48Ibid.

49Letter, HQ AGF to Subordinate Commands, dtd 17 March 1943, sub: Observer Report, 319.1/43 (Foreign Obsrs) GNGBI, MHI (hereafter cited as Croker).

50Croker, pp. 16-17.

53Ibid.

54443d Antiaircraft Artillery Battalion (Darmstadt: 1953), pp. 6-7; AAA Command, Eastern Defense command, Antiaircraft Artillery in the North African Campaign (interview with MG L.L. Lemnitzer, CG, 34th Coast Artillery Brigade), 26 July 1943, AFCHO 248.712.41A, frame 563 CA (hereafter cited as Lemnitzer interview); Memo G-3, AGF to CG AGF, dtd 29 December 1942, sub: Training In Antiaircraft Defense NA Box 337-55-118.

55Croker, p. 14; War Department, Field Manual 4-101, Employment of Antiaircraft Artillery With Armored Forces, 29 March 1943, MHI.

56Leminitzer interview; Memo G-3, AGF to CG, AGF, dtd 29December 1942, sub: Training in Antiaircraft Defense, NA Box 337-55-118.

57Organization of Ground Troops, p. 123; Army Ground Forces, Army Ground Forces and the Air-Ground battle Team, Study No. 35, (Washington: 1948) pp. 47-50 (hereafter cited as AGF Study No. 35); Army Air Force School of Applied Tactics, "Antiaircraft Artillery in an Air Defense System," Part II, Air Defense Organization, Lecture, 25 September 1943, pp 1-3, AFCHO 248.711-6, frame 455.

58Historical division, Air University, The Development of Air Doctrine in the Army Air Arm, 1917-1941, Study No. 89, 1954, pp. 63-65, 111-113, Aviation in Support of Ground Forces, 9 April 1942, para 37, MHI; AAFSAT, "Antiaircraft Artillery Control," lecture, undated (early 1942), pp. 1-2, AFCHO 502.667, frame 558.

59AGF Study No. 35, pp. 5 and 69-76; Daniel R. Mortensen, A Pattern for Joint Operations: World War II Close Air Support North Africa (Washington:CMH, 1987).

60AGS Study No. 35, pp. 29-43

61Peca, Lilley, Grevemberg, Madden interviews.

62Croker, pp. 8-9; Grevemberg interview. Battery C, 105th Coast Artillery Battalion had one set of binoculars authorized in February 1943.

63AAA Section, II Corps, "Stationing List of AA Units," dtd 26 January 1943 and 16 February 1943, National Field Records Branch (NFRB), Suitland, Maryland, Box 407-427-3170 (hereafter cited as 26 January AAA Stationing List and 16 February Stationing List). The AW battalions were: 103d AW, 105th AW, 106th AW, 107th AW, 431st AW, 432d AW, 434th AW, 436 AW, 437th AW, and 443d AW (SP). The Coast Artillery regiments (AAA) were: 62d CA, 67th CA, 68th CA, 209th CA and 213 CA. See Shelby L. Stanton, Order of Battle, U.S. Army, world War II (Novato: Presidio Press, 1984); Peca interview.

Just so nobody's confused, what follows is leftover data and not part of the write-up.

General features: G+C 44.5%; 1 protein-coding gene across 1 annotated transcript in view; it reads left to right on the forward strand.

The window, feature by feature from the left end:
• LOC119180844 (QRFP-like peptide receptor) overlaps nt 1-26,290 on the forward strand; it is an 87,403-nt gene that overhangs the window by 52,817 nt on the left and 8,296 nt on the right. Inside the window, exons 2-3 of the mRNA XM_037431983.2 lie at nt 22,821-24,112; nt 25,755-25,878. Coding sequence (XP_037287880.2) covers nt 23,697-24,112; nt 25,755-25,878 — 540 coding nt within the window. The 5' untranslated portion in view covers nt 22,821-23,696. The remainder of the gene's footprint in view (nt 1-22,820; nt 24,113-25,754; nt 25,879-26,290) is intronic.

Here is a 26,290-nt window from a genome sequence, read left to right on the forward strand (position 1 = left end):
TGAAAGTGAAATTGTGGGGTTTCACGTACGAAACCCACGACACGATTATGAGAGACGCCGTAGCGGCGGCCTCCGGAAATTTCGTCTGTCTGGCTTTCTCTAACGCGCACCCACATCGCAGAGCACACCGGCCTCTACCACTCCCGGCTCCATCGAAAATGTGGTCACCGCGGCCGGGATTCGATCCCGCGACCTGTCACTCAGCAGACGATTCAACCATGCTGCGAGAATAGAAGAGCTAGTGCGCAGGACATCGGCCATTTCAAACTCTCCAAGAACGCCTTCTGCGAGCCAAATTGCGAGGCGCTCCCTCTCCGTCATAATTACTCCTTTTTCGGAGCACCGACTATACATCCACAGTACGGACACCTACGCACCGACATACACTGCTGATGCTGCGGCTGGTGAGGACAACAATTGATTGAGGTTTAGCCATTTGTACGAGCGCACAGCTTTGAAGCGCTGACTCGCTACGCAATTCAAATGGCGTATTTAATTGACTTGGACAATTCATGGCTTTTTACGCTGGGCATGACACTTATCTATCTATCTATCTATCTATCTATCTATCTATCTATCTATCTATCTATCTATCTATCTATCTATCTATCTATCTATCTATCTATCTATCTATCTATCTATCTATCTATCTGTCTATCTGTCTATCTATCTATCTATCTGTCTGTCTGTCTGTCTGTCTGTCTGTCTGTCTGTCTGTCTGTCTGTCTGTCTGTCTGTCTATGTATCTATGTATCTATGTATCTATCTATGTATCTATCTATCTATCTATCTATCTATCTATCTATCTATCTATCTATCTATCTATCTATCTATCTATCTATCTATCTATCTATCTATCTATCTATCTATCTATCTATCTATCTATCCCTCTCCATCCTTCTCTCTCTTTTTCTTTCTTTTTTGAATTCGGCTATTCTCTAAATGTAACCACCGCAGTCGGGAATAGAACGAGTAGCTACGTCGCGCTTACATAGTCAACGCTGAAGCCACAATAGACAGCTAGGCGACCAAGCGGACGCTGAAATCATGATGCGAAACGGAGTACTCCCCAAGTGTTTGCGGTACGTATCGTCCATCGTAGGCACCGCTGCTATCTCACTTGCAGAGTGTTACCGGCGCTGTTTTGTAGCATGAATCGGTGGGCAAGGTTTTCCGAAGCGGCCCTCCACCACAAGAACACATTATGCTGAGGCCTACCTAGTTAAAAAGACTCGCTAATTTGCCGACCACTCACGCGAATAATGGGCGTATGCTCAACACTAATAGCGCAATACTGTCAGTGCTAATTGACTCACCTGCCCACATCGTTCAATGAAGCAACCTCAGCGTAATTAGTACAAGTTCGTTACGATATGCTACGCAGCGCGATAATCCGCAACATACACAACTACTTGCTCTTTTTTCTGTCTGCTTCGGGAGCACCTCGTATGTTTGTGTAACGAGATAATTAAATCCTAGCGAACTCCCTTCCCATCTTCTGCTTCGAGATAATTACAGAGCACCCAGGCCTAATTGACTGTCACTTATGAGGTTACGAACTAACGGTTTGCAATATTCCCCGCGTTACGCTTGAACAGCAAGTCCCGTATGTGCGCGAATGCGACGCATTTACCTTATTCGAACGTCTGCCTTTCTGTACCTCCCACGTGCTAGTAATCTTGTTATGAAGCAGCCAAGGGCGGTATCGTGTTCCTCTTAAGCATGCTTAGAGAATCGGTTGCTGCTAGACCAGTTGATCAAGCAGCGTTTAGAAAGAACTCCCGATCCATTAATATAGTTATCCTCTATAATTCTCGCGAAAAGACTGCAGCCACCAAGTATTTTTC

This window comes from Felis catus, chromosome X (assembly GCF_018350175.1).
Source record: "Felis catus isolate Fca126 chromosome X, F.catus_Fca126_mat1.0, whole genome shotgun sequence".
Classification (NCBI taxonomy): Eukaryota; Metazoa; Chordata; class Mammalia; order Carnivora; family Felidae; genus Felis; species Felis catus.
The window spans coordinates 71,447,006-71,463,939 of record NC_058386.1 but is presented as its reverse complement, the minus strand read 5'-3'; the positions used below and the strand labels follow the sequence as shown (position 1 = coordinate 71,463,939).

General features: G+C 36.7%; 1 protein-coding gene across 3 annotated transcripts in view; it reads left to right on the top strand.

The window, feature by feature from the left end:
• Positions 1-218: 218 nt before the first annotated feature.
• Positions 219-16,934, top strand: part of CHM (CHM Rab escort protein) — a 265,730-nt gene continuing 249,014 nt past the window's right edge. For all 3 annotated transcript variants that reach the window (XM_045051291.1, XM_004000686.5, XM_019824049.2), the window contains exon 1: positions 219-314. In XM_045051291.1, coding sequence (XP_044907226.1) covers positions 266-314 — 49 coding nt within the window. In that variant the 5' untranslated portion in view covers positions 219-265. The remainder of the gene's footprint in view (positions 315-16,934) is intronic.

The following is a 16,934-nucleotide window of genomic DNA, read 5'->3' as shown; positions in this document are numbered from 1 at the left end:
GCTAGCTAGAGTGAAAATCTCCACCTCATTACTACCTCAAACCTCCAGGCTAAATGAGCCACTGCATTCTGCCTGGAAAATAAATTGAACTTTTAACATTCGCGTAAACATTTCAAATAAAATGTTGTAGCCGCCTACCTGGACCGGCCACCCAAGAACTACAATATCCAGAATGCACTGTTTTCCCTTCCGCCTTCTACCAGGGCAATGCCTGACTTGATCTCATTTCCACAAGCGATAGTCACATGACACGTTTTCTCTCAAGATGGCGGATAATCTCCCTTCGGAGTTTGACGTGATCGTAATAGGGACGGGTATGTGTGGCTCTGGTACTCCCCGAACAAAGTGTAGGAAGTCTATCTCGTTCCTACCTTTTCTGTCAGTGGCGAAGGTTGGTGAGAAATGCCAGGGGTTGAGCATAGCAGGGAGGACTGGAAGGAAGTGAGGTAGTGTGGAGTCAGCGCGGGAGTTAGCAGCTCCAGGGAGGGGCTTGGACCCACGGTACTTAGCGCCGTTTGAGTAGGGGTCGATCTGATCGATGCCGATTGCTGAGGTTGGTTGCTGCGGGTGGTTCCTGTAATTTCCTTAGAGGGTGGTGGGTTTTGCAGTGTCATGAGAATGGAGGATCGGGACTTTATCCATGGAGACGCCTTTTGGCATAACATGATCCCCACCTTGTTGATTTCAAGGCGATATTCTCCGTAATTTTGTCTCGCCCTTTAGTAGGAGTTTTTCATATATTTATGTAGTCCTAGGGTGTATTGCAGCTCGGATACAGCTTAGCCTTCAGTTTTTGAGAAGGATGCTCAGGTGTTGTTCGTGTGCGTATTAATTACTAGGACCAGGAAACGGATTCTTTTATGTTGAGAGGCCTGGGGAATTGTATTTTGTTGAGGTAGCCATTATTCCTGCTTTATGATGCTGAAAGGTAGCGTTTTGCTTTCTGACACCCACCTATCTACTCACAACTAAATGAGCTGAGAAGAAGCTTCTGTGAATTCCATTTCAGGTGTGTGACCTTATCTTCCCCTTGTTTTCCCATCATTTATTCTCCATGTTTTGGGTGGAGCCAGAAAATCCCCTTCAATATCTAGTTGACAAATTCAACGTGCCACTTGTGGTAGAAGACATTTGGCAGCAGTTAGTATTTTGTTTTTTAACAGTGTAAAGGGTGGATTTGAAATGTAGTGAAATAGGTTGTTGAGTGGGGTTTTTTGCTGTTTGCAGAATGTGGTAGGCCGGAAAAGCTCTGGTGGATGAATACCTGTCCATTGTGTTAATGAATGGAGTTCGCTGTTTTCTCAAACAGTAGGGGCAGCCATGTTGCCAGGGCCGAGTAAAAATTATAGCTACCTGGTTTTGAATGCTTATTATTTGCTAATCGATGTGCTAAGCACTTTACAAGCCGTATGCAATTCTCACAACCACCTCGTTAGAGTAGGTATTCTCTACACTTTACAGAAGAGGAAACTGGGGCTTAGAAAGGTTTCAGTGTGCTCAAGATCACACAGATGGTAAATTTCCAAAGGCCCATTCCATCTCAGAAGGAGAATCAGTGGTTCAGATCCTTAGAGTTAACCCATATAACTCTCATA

64Croker, p. 7.

65Harry C. Butcher, My Three Years With Eisenhower (New York:

Simon and Schuster, 1946), pp. 198-199; Minutes 1st Meeting AA&CD Committee, 13 December 1942, AFHQ Micro Reel 74G, NFRB.

66Minutes of 15th Meeting, AAA&CD Committee, 9 February 1943, AFHQ Micro Reel 74G, NFRB.

67Croker, pp 3-7. Eisenhower wrote Marshall: ". . . one of the most obvious lessons [of Torch] was the necessity for AA protection for ground troops, and the appropriate AA equipment must be devised and placed in all combat units."

68Memo CG, AGF, to C/S dtd 19 January 1943, sub: Antiaircraft Defense, NA Box 337-55-118.

Chapter Three
69The definitive sources on Kasserine Pass are: George F. Howe, North Africa, Seizing the Initiative in the West (Washington: OCMH, 1957) pp. 442-475 (hereafter cited as Howe); Martin Blumenson, Kasserine Pass (Cambridge: The Riverside Press, 1967), pp. 215-300 (hereafter cited as Blumenson.

70Blumenson, Chapter 24 and pp. 238-240. The German High Command debated the objective for Rommel's offensive before it began. Rommel favored an attack through Kasserine. The German High Command specified Le Kef as the objective, but mumbled an attack through Kasserine was permissible. Rommel's decision to initiate the main attack through Sbiba was an effort to follow guidance; the probes into Kasserine were the result of Rommel's inclinations.

71Blumenson, p. 243.

72Blumenson, pp. 228-230.

73Guderian, pp. 78-79.

74Blumenson, p. 231.

75Howe, p. 443; Blumenson, Chapter 27.

76Ibid.

77Coker, pp. 9-10; Tony Gunston and Tony Wood, Hitler's Luftwaffe (New York: Crescent books, 1978), pp. 55-56 (hereafter cited as Gunston and Wood).

78War Department, "Lessons Learned From the Tunisian Campaign," dtd 15 October 1943, 309-5, Section VI, Defense Against Air Attack, p. 65, MHI.

7916 February AAA Stationing List.